Dell preps 10.8-inch Windows 8 tablet: report
Dell's upcoming Windows 8 tablet will break the 10.1-inch screen-size mould, spanning a roomy 10.8 inches, according to a report. And it's targeted at business — a market that Microsoft and its coterie of Windows device makers know well.
The Dell Streak, the company's first foray into the table space.
The "Dell Latitude 10", as reported by Neowin, has some brawny, PC-like specs, including a 128GB solid-state drive and up to 2GB of memory — which, by the way, is what Dell currently offers on its 10.1-inch Latitude ST, also targeted at corporate "enterprise" customers.
A source familiar with upcoming Windows 8 tablets and hybrids told CNET today that the Dell Latitude 10, cited by Neowin, "seemed very accurate" and added that Dell is also coming out with a Windows 8 hybrid laptop/tablet aimed at consumers. (See Dell's Inspiron Duo for reference.)
(Update: Dell XPS 12 convertible is also coming out in late 2012.)
But getting back to the Windows 8 Latitude tablet. Here are some salient specs, as reported by Neowin:
OS: full Windows 8 operating system running on Intel
Display: 10.8-inches, 1366x768, capacitive, multi-touch with optional stylus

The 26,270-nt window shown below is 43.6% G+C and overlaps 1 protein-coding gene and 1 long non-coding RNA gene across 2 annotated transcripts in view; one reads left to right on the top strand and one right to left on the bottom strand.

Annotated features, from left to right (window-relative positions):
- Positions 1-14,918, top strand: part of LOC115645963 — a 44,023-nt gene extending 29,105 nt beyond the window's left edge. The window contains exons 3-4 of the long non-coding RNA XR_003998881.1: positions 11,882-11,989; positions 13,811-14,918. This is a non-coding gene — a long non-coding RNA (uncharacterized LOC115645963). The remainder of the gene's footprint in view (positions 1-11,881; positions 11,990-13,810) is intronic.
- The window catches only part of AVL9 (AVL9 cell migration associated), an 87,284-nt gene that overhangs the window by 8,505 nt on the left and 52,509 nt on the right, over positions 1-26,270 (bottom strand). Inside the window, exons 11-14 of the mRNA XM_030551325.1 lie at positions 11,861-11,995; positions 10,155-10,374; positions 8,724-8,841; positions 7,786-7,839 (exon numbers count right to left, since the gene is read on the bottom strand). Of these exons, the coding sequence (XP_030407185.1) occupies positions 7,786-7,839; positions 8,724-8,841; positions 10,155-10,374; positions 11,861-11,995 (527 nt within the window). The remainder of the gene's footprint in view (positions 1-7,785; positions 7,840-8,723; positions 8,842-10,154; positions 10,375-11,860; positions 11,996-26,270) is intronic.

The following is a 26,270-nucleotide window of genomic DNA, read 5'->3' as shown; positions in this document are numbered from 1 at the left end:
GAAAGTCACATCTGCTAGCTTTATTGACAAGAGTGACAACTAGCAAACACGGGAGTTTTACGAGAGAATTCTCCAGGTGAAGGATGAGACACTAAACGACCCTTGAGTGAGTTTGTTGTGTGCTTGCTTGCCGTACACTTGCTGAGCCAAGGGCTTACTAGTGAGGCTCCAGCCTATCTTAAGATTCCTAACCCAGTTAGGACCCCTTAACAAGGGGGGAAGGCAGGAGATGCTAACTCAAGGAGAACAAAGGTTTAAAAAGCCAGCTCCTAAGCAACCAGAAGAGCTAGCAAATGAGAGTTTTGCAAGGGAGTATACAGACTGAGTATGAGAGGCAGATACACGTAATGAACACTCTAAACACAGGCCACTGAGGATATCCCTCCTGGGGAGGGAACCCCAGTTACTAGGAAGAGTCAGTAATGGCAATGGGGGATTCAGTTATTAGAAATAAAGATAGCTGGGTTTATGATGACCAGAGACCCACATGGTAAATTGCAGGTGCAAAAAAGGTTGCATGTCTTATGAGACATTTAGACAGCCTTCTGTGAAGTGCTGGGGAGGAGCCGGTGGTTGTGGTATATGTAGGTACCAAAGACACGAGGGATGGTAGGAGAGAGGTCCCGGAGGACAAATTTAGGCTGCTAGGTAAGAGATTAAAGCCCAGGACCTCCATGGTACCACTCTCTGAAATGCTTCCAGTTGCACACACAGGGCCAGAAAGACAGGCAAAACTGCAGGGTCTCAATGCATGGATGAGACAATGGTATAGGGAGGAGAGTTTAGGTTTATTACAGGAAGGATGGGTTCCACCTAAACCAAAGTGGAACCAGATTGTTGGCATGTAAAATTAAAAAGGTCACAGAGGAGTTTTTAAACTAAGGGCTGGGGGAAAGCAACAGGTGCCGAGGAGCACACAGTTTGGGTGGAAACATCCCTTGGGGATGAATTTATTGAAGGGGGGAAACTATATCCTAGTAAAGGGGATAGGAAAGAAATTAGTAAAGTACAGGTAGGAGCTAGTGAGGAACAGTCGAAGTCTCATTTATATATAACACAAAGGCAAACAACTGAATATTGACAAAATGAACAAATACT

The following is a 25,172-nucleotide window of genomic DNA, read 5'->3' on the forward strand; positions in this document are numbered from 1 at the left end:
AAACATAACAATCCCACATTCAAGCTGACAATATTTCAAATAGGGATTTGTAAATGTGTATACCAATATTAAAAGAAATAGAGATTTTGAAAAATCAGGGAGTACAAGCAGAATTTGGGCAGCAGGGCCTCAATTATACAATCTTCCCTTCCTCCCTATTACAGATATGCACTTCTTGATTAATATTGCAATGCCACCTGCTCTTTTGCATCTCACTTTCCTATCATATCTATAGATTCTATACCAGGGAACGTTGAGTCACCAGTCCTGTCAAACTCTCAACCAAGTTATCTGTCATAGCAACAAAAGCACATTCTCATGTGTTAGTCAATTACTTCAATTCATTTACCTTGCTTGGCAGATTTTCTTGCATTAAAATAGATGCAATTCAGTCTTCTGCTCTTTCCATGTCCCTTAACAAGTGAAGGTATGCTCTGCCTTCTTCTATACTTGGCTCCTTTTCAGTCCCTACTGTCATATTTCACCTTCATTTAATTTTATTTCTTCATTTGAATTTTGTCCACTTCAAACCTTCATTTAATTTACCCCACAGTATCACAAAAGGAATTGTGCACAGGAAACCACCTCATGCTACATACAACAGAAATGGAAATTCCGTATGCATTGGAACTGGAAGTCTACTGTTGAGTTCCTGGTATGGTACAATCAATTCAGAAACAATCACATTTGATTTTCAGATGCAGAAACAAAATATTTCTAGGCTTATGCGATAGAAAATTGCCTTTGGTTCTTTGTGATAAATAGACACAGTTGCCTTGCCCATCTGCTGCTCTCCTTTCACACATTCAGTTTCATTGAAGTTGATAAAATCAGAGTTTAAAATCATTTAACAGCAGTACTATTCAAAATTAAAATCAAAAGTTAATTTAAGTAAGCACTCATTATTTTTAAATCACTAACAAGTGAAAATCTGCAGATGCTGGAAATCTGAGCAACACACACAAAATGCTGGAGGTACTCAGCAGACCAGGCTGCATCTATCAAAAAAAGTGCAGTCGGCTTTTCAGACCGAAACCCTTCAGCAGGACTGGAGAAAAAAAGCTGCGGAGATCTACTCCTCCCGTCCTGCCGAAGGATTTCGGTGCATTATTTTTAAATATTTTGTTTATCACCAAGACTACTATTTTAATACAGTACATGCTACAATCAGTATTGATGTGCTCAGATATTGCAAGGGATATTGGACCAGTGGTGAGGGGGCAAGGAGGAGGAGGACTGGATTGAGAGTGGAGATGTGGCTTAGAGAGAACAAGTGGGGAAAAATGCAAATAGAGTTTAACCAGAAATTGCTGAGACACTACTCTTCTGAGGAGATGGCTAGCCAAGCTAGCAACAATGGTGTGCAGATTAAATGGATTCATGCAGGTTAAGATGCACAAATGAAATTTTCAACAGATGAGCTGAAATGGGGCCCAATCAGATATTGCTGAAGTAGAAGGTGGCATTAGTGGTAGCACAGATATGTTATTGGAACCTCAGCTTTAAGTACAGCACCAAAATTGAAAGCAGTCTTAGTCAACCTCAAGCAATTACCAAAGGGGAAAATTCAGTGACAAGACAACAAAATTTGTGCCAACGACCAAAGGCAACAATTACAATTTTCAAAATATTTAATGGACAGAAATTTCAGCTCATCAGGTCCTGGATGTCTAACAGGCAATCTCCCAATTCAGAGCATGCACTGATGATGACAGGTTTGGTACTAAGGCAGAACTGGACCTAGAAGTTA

Processor: Intel dual-core "Clover Trail" Atom processor
Memory: up to 2GB
Storage: up to 128GB solid-state drive
Battery: swappable two cell/four cell 30/60 WHr
Cameras: dual cameras, 2.0MP front, 8.0MP rear
Weight: 1.57 pounds/710g
Thickness: 0.4 inches/10.5mm.
In case you didn't notice, a nice feature is the removable battery. "We are hearing that the smaller battery will get six-eight hours of battery life, and the larger battery will get 10-12 hours," Neowin reported.
Michael Dell had a lot to say on Tuesday, during the company's earnings conference call, about tablets, hybrids and ultrabooks for the Windows 8 launch later this year.
"We're totally lined up with Windows 8. You'll see us introduce tablets," Dell said.
But touch-based devices won't be cheap, and business-oriented products like the Latitude tablet may be too pricey for most consumers to stomach.
"But what I can tell you is that we think that the touchscreen products will certainly cost more. They're more in the price points and price bands that we tend to operate in," Dell said.